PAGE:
After the collapse of the Rana Plaza complex in the Bangladeshi capital Dhaka six months ago, dozens of workers ended up with amputations or serious spinal injuries, and need long-term care.
Most survivors of the disaster, in which 1,130 people died, are still waiting for financial help. Some families are still in agonising limbo, with their loved ones still recorded as missing.
Musamat Rebecca Khatun was a sewing operator, and lost one leg below the knee, and the other just above the ankle when she was trapped in the rubble.
She has gone through eight operations in six months, and is awaiting yet another one.
"During the recent Eid festival, most of the doctors went home to visit their families," she says.
"Afterwards, they came back and they saw that one of my legs had developed gangrene, and so they cut it again."
At the moment, the doctors say she cannot be fitted with an artificial limb because of the infection.
She remains in hospital.
Looking for work
Ayesha Akhtar, 19, worked as a machine operator for New Wave Styles Ltd, one of the many businesses housed in the Rana Plaza complex.
When the building crumpled on that fateful day, she was rescued by the evening. She is now out of hospital, but for her, life has changed forever.
Whenever she sees a high-rise building, she is scared.
"I know that buildings do not collapse like Rana Plaza every day, but I am still afraid."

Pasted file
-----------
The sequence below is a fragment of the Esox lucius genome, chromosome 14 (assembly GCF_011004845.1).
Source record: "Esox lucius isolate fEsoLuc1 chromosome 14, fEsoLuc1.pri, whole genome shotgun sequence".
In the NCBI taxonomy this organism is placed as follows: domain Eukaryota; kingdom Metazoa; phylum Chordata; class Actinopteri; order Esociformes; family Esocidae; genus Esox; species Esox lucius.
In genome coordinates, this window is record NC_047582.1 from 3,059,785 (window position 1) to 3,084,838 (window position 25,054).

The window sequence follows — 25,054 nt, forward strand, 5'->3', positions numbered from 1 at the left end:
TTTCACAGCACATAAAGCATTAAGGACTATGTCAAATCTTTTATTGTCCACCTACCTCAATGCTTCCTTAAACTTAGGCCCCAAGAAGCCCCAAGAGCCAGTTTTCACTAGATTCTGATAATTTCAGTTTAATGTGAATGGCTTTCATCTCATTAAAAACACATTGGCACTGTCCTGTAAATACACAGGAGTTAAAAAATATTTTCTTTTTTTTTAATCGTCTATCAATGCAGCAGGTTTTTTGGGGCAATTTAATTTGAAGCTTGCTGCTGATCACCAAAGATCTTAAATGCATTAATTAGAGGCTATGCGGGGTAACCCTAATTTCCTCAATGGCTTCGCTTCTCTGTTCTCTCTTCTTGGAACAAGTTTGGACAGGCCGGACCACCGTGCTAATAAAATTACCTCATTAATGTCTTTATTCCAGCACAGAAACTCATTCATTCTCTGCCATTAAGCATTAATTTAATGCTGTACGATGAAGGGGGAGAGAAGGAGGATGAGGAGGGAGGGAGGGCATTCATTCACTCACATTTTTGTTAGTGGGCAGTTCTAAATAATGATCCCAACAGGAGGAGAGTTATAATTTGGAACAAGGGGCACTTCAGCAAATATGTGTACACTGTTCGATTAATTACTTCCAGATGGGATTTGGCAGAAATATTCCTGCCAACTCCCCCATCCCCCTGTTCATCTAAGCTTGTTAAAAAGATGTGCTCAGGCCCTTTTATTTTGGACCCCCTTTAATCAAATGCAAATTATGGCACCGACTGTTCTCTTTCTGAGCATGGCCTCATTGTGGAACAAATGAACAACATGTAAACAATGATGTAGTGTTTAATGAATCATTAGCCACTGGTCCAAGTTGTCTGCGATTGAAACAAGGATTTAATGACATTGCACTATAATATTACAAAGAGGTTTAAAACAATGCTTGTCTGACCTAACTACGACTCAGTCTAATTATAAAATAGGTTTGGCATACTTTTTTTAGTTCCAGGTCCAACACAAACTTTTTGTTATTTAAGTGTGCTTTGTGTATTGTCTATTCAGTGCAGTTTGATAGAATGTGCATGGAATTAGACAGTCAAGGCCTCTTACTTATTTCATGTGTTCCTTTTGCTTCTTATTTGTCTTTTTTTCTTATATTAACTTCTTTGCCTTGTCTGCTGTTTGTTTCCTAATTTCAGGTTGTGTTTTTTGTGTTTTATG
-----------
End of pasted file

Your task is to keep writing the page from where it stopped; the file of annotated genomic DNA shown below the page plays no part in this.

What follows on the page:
Ayesha says she is not going back to garment work.
"I am forced to find work to take care of my family, but they do not want me to go back to garment workings. So I am looking for a new job."
And six months on, she is still looking.
According to one charity, Action Aid Bangladesh, some 1,400 people who had jobs in the Rana Plaza are still looking for work.
Loss of earnings
Just a few minutes away from the site of the collapsed Rana Plaza building, there is a medical clinic.
This is where Sraban Ahmed Jehangir now works.
He used to have a good job in the complex, but now works as a clerk in the clinic for half the wage.
"I used to get 8,000 Bangladeshi Taka [$103] per month - now I only get 3,000 Taka.
"Since my house rental is 3,000 Taka, you can work out for yourself what my situation is like," he says.
The day before speaking to us, he says he sold his mobile phone to pay for his latest rent instalment.
Nazma Akhter is a garment worker who survived the Rana Plaza collapse, but her husband didn't.
She has just had baby, adding to her burden.
"Our future is totally bleak," she says.
She lives in a small house near the Rana Plaza. She was given 20,000 Taka to take care of the funeral, and got 6,000 as back payment for loss of salary.
She is getting medical support from an NGO. But she has no idea whether the money she has received so far can be classified as compensation.
She does not know if she will get compensation or if she does, how much.
The factory owners have not said anything, she says.
Some financial aid was paid out by the government after the disaster, and some foreign companies are looking at arrangements for paying longer-term compensation.
But discussions continue between the government, the unions, the factory owners and the foreign buyers about how much compensation and who should contribute what.
Shahnaz Parveen and Qadir Kallol of BBC Bangla contributed to this report.